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Post date: February 17 2009

Attorney General Cuomo Stops Two Westchester 99 Cent Stores From Selling Dangerous Extension Cords

WHITE PLAINS, N.Y. (February 17, 2009) - Attorney General Andrew Cuomo M. today announced an agreement with two Westchester 99 cent stores that were selling products that posed a danger to consumers.

The Attorney General’s Office learned that 99 Cent USA and Midland 99 & UP sold electrical extension cords that did not meet minimum safety standards. The Office also found that 99 Cent USA sold children’s jewelry that contained lead above acceptable levels.

Through an agreement with Attorney General Cuomo’s Office, 99 Cent and Midland must discontinue sales of the dangerous products and provide notice to their suppliers that they will no longer purchase products that do not meet safety standards or contain high lead levels. Both stores have paid penalties and costs to the state, with further penalties pending if they fail to comply with the Attorney General’s agreement.

“New Yorkers deserve to know that the products they purchase are safe,” said Attorney General Cuomo. “This agreement will keep dangerous products out of Westchester stores and out of the homes of area consumers.”

The Attorney General’s investigation was conducted in cooperation with the Westchester County Department of Consumer Protection (WCDCP), which examined the children’s jewelry for sale at 99 Cent, located on Main Street in Mohegan Lake. The jewelry found at the store contained lead above the acceptable levels established by the U.S. Consumer Product Safety Commission (CPSC). Lead is toxic, especially to young children, and effects of exposure to high levels include seizures, coma, and death.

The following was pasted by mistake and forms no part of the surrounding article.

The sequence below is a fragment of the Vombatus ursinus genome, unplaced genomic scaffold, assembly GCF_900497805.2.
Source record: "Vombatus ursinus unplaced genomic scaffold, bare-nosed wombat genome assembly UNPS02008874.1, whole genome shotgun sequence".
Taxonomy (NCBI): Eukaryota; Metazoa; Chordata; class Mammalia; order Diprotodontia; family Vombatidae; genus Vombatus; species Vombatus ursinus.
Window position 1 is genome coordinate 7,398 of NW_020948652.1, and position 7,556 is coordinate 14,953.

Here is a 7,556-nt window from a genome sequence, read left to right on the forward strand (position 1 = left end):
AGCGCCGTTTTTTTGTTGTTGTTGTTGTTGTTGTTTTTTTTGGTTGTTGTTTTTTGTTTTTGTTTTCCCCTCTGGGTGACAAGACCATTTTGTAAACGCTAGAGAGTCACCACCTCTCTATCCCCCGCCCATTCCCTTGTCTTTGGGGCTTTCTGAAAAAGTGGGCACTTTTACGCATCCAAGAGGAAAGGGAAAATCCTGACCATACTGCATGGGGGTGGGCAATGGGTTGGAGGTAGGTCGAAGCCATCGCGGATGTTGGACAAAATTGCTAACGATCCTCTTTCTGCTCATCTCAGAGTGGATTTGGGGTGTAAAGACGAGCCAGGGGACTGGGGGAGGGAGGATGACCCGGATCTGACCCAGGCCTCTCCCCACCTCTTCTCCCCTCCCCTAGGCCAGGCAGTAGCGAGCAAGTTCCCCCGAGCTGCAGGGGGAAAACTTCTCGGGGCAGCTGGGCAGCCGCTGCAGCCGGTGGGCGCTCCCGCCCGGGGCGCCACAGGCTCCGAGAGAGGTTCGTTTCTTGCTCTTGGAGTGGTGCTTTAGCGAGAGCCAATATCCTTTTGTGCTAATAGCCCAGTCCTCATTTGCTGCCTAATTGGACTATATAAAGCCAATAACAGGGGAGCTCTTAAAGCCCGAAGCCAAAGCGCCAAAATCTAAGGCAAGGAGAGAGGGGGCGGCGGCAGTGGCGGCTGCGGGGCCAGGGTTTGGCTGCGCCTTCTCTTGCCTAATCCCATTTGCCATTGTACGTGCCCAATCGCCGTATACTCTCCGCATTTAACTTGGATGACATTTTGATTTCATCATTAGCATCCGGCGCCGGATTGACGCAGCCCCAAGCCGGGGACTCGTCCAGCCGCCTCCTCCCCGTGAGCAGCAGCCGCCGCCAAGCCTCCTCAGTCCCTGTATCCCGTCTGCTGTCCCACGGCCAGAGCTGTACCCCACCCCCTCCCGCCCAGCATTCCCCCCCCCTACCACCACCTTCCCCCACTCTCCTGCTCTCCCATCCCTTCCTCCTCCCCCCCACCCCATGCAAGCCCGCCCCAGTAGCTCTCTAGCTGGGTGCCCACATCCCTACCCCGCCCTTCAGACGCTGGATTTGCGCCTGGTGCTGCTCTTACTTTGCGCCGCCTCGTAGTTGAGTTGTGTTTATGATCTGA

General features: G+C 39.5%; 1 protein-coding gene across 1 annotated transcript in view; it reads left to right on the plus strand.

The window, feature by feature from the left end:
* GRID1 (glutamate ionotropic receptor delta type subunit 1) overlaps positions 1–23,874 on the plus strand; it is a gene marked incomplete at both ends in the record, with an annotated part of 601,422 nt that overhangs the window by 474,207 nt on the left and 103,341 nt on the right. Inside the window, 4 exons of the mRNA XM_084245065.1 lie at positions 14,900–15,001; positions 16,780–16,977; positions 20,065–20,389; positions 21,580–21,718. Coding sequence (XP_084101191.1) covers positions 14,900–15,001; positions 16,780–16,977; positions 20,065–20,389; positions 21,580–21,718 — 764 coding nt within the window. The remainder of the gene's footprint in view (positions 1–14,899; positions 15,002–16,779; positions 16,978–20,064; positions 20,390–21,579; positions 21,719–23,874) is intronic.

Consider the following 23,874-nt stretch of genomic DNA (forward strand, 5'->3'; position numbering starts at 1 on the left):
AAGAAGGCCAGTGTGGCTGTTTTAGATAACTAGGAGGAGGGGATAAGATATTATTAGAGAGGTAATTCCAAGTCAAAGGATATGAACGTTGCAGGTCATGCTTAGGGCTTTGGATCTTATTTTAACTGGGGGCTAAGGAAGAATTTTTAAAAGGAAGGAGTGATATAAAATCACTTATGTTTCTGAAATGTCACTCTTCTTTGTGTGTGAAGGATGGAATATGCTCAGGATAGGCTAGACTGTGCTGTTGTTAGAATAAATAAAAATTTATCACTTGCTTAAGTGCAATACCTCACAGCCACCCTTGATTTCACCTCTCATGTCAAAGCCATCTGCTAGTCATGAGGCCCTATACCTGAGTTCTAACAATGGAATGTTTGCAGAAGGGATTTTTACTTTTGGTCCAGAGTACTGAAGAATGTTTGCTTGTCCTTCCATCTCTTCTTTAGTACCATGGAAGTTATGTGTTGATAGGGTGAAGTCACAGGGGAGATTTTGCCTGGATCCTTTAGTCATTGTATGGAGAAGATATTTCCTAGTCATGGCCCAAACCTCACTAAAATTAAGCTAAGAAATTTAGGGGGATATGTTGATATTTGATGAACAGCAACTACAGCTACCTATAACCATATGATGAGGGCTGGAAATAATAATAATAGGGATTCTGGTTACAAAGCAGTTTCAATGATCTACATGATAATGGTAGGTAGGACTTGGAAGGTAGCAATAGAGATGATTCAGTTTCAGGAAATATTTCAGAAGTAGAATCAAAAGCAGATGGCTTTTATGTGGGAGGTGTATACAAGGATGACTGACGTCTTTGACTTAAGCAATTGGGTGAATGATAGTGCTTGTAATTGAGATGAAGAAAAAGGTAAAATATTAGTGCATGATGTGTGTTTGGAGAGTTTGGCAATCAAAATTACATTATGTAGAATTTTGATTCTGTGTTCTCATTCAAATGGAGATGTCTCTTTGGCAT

The investigation also found potentially dangerous irregularities with electrical extension cords sold at both 99 Cent and Midland, located on Midland Avenue in Port Chester. Cords not fitting the standards created by Underwriter’s Laboratories Inc. (UL) threaten injury by way of fire and shock hazards. UL is an independent product safety certification organization sponsored by manufactures, insurance companies, and other interested parties. Minimum safety standards, such as the thickness of the wire, must be met in order for a product to receive UL certification.

The WCDCP sent the cords from 99 Cent and Midland to UL for analysis. Six extensions cords from 99 Cent were tested by UL. The tests revealed that five of the cords had counterfeit UL registered trademarks on the packaging. Additionally, three cords contained no warning label and all six cords contained a thinner copper wire than stated on the package.

The UL will not certify extension cords with a wire thinner than 18 American Wire Gauge (AWG). If a copper wire is thinner than 18 AWG, the AWG measurement will be higher. UL’s tests showed cords from 99 cent measured over 20 AWG and not the 16 AWG as advertised.

An extension cord tested from Midland had no UL marking on the packaging, and was found to also contain a wire gauge thinner than stated on the package. The cord was advertised as16 AWG but tests revealed it was actually measured at 25 AWG, much thinner than industry standards. The cord also did not have safety closures and warning labels, as required by UL.

Under the agreement with Attorney General Cuomo, 99 Cent and Midland must discontinue sales of electrical cords that fail to meet industry standards. 99 Cent must also coordinate with CPSC to implement a recall of the children’s jewelry. The store cannot sell any children’s jewelry unless the product contains no more than .06 percent lead by weight and complies with all state and federal safety standards, which will be determined by an independent third-party lab.

The case was handled by Assistant Attorney General Yasmin Rahman Kutty under the supervision of Assistant Attorney General-In-Charge of the Westchester Regional Office Judith C. McCarthy.